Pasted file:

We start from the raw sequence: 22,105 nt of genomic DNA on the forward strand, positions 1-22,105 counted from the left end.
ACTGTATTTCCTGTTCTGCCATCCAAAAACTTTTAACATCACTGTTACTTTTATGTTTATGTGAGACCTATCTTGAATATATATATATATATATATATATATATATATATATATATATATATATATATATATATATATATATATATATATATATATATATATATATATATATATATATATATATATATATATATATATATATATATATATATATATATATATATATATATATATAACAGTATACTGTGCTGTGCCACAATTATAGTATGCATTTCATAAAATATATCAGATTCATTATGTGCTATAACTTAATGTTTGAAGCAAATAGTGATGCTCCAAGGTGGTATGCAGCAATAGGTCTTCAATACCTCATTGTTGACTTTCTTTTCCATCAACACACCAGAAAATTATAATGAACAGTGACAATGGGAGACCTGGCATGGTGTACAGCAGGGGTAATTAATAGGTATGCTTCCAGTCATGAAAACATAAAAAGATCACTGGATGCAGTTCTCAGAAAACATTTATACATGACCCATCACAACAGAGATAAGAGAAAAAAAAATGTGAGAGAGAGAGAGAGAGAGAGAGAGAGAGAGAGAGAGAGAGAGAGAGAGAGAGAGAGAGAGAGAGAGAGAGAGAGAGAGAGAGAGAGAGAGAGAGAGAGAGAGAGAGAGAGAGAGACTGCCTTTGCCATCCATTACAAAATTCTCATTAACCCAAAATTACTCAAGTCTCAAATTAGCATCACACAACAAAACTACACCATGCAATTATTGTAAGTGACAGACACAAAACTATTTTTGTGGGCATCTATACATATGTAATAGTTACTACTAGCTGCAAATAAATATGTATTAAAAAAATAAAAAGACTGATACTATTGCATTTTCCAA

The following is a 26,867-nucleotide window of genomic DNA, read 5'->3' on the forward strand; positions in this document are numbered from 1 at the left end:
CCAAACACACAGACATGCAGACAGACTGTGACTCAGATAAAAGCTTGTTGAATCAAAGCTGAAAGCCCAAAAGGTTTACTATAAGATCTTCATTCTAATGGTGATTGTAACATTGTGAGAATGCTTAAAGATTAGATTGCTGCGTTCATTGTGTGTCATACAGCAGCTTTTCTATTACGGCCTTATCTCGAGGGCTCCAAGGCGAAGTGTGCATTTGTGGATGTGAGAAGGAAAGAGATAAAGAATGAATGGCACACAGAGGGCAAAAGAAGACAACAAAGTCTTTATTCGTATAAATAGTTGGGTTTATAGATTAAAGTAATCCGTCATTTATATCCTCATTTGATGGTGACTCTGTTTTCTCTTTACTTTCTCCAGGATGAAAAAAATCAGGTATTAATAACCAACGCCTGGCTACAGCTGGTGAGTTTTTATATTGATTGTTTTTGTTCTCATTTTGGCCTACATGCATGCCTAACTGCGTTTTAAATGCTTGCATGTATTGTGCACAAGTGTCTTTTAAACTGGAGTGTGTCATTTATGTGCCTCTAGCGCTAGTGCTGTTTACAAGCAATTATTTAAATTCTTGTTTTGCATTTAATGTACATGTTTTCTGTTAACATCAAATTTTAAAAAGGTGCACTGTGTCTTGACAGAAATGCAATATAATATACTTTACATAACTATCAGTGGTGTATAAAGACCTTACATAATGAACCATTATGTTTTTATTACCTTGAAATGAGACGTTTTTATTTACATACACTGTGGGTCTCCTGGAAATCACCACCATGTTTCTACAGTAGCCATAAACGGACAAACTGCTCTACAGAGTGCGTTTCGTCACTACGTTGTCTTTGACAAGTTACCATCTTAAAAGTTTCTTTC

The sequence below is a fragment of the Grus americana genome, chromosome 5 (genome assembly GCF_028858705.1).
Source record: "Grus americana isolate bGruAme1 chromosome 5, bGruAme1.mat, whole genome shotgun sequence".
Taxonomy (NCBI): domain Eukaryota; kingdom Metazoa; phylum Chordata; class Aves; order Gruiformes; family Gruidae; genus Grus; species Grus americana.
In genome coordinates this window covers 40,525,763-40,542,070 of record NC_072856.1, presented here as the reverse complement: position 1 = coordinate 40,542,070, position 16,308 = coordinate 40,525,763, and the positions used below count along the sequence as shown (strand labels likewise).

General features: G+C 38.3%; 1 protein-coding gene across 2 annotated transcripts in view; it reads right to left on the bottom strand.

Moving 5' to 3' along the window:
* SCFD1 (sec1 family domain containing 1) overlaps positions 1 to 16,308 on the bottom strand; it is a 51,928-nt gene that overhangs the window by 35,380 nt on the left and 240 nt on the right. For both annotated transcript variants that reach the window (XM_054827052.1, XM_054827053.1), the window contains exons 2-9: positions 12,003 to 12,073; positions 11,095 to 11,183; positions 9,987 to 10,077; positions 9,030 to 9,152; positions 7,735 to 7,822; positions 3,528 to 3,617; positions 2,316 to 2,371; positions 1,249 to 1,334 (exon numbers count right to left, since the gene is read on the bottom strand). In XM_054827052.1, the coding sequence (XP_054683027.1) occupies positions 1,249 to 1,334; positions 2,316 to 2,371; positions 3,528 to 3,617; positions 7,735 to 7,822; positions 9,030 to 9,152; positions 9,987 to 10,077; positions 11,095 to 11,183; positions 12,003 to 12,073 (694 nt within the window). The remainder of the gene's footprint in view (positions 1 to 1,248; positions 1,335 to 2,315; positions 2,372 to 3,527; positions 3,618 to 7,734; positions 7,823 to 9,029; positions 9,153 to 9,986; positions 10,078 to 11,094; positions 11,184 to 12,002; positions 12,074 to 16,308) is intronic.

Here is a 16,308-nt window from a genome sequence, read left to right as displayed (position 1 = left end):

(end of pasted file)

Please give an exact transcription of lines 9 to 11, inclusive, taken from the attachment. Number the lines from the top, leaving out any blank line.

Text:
General features: G+C 38.3%; 1 protein-coding gene across 2 annotated transcripts in view; it reads right to left on the bottom strand.

Moving 5' to 3' along the window:
* SCFD1 (sec1 family domain containing 1) overlaps positions 1 to 16,308 on the bottom strand; it is a 51,928-nt gene that overhangs the window by 35,380 nt on the left and 240 nt on the right. For both annotated transcript variants that reach the window (XM_054827052.1, XM_054827053.1), the window contains exons 2-9: positions 12,003 to 12,073; positions 11,095 to 11,183; positions 9,987 to 10,077; positions 9,030 to 9,152; positions 7,735 to 7,822; positions 3,528 to 3,617; positions 2,316 to 2,371; positions 1,249 to 1,334 (exon numbers count right to left, since the gene is read on the bottom strand). In XM_054827052.1, the coding sequence (XP_054683027.1) occupies positions 1,249 to 1,334; positions 2,316 to 2,371; positions 3,528 to 3,617; positions 7,735 to 7,822; positions 9,030 to 9,152; positions 9,987 to 10,077; positions 11,095 to 11,183; positions 12,003 to 12,073 (694 nt within the window). The remainder of the gene's footprint in view (positions 1 to 1,248; positions 1,335 to 2,315; positions 2,372 to 3,527; positions 3,618 to 7,734; positions 7,823 to 9,029; positions 9,153 to 9,986; positions 10,078 to 11,094; positions 11,184 to 12,002; positions 12,074 to 16,308) is intronic.